The fact that the terms elder/presbyter (πρεσβύτερος, presbuteros) and bishop (ἐπίσκοπος, episkopos) are certainly both used for some of the same individuals who filled the 'office' of what later can to known exclusively as elder/presbyter has virtually no bearing on whether or not there was a third office which was above it/them. I can think of no better representative of this view than the man who established beyond any reasonable doubt that those two terms were used interchangeably in the NT and early CFs: J. B. Lightfoot. His Saint Paul's Epistle to the Philippians (1868), The Christian Ministry (1868) and massive 5 volume work, Apostolic Fathers (1885-1890) established him as one of the top scholars who has written on this topic. And to my knowledge, there is not one scholar who has successfully questioned Lightfoot's monumental contributions on this issue.
Interestingly enough, though countless authors have cited Lightfoot concerning the use of the terms elder/presbyter (πρεσβύτερος, presbuteros) and bishop (ἐπίσκοπος, episkopos) in the NT and Apostolic Fathers, it is quite rare to find an author who also points out that he believed the monepiscopacy (and the three-fold Christian ministry) had an Apostolic origin. Please note the following from his The Christian Ministry, one of three disertations which were printed with his commentary on Philippians:
If bishop was at first used as a synonyme for the presbyter and afterwards came to designate the higher officer under whom the presbyters served, the episcopate properly so called would seem to have been developed from the subordinate office. In other words, the episcopate was formed not out of the apostolic order by localisation but out of the presbyteral by elevation : and the title, which originally was common to all, came at length to be appropriated to the chief among them.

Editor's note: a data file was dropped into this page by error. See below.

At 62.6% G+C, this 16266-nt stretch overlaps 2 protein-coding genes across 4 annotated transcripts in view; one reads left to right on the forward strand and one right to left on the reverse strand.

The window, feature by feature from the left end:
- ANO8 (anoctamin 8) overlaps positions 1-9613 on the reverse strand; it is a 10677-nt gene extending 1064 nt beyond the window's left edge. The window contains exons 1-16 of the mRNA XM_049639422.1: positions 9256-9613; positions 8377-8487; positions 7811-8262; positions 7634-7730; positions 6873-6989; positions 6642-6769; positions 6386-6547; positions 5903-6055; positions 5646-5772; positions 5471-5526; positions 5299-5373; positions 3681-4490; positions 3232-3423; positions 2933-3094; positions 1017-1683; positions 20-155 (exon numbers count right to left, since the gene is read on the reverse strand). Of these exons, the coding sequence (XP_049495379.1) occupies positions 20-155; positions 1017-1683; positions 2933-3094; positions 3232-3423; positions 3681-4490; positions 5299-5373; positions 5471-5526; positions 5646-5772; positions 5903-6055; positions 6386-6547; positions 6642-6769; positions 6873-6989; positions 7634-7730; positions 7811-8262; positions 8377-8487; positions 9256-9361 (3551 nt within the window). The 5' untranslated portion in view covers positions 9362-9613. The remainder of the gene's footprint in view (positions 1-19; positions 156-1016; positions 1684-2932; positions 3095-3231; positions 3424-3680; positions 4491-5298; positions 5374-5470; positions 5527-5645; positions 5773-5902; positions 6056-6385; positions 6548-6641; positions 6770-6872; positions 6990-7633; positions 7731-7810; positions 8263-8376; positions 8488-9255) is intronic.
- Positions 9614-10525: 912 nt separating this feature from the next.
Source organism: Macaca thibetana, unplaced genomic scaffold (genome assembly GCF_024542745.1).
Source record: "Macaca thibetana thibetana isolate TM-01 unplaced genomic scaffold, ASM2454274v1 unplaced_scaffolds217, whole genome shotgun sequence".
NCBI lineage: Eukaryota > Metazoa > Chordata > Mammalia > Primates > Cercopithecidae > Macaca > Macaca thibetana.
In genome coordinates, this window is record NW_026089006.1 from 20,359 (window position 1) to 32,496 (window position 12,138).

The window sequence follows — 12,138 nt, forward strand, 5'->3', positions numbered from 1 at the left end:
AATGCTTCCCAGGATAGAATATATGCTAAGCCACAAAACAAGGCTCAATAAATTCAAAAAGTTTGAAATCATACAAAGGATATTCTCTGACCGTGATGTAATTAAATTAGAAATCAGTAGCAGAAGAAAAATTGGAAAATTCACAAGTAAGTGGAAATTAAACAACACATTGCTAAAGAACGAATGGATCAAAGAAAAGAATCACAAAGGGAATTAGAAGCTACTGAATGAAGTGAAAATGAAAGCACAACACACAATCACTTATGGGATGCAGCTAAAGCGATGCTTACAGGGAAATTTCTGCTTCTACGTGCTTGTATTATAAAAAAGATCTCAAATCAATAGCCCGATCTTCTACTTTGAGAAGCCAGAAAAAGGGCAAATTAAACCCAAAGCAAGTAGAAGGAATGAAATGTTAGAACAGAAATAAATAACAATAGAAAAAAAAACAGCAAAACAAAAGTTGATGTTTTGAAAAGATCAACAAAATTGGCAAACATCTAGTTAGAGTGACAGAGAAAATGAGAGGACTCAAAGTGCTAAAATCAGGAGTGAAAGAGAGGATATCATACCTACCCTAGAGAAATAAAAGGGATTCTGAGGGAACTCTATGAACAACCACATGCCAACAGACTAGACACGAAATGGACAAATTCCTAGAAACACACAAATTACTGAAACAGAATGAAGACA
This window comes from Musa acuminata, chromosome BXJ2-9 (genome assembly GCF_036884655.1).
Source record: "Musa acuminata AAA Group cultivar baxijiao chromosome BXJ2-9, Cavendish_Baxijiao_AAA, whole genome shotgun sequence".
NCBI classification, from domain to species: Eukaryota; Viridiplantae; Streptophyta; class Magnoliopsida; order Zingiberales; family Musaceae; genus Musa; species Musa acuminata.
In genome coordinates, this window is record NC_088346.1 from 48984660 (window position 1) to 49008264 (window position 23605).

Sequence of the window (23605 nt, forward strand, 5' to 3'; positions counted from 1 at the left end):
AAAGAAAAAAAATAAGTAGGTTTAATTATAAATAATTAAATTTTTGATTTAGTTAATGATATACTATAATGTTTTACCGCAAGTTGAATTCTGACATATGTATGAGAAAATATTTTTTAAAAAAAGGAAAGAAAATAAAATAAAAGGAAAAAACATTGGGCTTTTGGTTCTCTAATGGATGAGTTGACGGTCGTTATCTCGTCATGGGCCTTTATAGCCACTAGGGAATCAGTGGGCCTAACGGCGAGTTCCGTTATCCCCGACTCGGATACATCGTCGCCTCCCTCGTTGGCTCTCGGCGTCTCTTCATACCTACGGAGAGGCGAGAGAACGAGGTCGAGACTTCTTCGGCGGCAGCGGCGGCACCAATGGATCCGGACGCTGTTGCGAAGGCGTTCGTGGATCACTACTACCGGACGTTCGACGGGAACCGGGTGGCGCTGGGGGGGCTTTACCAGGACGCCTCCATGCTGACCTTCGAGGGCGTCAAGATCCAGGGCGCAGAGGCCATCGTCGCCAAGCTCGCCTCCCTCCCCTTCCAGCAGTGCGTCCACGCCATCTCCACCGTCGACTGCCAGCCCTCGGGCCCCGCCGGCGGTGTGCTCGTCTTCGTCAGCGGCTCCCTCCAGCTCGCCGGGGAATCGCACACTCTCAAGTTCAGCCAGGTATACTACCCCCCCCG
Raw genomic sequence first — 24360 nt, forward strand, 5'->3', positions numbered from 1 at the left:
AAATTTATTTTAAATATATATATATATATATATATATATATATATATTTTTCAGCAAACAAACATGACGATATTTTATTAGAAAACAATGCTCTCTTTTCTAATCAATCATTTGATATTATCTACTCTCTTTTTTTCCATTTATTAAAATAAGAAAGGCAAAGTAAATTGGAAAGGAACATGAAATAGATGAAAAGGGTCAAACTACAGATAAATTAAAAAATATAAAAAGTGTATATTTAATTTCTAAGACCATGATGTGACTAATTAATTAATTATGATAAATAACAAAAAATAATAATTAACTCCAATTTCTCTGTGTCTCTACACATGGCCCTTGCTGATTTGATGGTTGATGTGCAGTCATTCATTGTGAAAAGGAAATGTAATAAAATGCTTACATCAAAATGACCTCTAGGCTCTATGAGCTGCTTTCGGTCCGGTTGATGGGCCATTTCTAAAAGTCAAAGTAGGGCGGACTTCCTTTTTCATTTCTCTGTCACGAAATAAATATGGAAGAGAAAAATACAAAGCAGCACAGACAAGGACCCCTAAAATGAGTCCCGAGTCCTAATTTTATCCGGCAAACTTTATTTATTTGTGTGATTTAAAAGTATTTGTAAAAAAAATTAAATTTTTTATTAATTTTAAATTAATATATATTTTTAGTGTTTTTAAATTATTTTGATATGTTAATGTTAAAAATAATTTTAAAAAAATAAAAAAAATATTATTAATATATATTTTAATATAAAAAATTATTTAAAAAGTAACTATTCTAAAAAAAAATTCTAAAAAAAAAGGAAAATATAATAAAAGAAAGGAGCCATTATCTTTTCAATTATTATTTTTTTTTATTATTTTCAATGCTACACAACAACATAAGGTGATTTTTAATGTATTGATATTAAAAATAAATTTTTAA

If this account be true, we might expect to find in the mother Church of Jerusalem, which as the earliest founded would soonest ripen into maturity, the first traces of this developed form of the ministry. Nor is this expectation disappointed. James the Lord's brother alone, within the period compassed by the apostolic writings, can claim to be regarded as a bishop in the later and more special sense of the term. (Pages 196-197.)
The evidence for the early and wide extension of episcopacy throughout proconsular Asia, the scene of St John's latest labours, may be considered irrefragable. (Page 214.)
It has been seen that the institution of an episcopate must be placed as far back as the closing years of the first century, and that it cannot, without violence to historical testimony, be dissevered from the name of St John. (Page 234.)
If the preceding investigation be substantially correct, the threefold ministry can be traced to Apostolic direction ; and short of an express statement we can possess no better assurance of a Divine appointment or at least a Divine sanction. (Page 267.)
Interestingly enough, even during the lifetime of Lightfoot himself, some folk were evidently attempting to twist Lightfoot's own words, for in the preface of the sixth edition of Saint Paul's Epistle to the Philippians he penned:
The present edition is an exact reprint of the preceding one. This statement applies as well to the Essay on the Threefold Ministry, as to the rest of the work. I should not have thought it necessary to be thus explicit, had I not been informed of a rumour that I had found reason to abandon the main opinions expressed in that Essay. There is no foundation for any such report. The only point of importance on which I have modified my views, since the Essay was first written, is the authentic form of the letters of St Ignatius. Whereas in the earlier editions of this work I had accepted the three Curetonian letters, I have since been convinced (as stated in later editions) that the seven letters of the Short Greek are genuine. This divergence however does not materially affect the main point at issue, since even the Curetonian letters afford abundant evidence of the spread of episcopacy in the earliest years of the second century.